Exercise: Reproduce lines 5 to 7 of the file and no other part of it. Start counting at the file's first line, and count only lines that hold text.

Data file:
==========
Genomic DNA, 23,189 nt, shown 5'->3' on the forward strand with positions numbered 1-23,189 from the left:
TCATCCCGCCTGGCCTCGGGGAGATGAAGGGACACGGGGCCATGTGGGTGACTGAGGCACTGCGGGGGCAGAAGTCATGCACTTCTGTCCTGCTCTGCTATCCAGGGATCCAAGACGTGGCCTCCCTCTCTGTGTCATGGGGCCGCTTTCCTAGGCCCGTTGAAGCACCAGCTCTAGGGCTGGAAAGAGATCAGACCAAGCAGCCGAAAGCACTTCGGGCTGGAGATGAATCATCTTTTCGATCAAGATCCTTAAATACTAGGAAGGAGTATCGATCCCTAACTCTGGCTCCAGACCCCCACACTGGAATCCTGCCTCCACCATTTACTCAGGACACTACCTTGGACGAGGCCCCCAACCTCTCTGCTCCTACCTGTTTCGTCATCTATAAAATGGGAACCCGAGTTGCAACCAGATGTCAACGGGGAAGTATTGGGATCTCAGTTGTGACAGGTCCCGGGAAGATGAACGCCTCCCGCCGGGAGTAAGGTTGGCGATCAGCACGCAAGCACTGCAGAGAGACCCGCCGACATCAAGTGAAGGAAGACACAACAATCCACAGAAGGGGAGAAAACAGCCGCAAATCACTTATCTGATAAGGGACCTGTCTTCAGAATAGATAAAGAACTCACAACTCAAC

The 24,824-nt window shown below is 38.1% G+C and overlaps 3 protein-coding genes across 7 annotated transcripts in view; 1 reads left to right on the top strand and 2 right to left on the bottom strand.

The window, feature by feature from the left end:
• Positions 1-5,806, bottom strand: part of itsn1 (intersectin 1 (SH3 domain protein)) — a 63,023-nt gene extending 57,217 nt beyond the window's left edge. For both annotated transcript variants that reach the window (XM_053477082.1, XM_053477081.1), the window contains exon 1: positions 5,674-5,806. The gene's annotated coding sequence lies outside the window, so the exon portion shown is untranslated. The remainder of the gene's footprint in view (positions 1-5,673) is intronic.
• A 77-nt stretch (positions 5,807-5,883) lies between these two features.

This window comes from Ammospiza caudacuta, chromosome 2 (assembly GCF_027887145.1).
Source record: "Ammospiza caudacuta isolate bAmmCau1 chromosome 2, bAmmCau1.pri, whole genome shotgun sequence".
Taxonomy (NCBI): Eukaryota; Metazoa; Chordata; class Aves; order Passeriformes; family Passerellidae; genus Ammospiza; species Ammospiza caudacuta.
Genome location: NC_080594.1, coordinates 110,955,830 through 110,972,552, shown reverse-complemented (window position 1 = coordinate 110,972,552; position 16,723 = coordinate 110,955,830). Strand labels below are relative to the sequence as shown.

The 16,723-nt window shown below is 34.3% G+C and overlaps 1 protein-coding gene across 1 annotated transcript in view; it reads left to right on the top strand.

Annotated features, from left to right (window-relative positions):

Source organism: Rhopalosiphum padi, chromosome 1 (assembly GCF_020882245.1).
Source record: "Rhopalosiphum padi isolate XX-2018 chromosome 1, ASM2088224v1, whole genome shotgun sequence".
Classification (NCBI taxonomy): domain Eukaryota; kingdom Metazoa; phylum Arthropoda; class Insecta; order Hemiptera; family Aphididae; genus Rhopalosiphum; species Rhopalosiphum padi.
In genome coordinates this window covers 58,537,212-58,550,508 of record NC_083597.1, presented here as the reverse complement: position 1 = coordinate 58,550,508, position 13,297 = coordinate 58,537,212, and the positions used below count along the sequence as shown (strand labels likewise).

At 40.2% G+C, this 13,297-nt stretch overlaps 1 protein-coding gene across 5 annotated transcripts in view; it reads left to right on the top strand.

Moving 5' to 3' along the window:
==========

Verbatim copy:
• Positions 1-5,806, bottom strand: part of itsn1 (intersectin 1 (SH3 domain protein)) — a 63,023-nt gene extending 57,217 nt beyond the window's left edge. For both annotated transcript variants that reach the window (XM_053477082.1, XM_053477081.1), the window contains exon 1: positions 5,674-5,806. The gene's annotated coding sequence lies outside the window, so the exon portion shown is untranslated. The remainder of the gene's footprint in view (positions 1-5,673) is intronic.
• A 77-nt stretch (positions 5,807-5,883) lies between these two features.

This window comes from Ammospiza caudacuta, chromosome 2 (assembly GCF_027887145.1).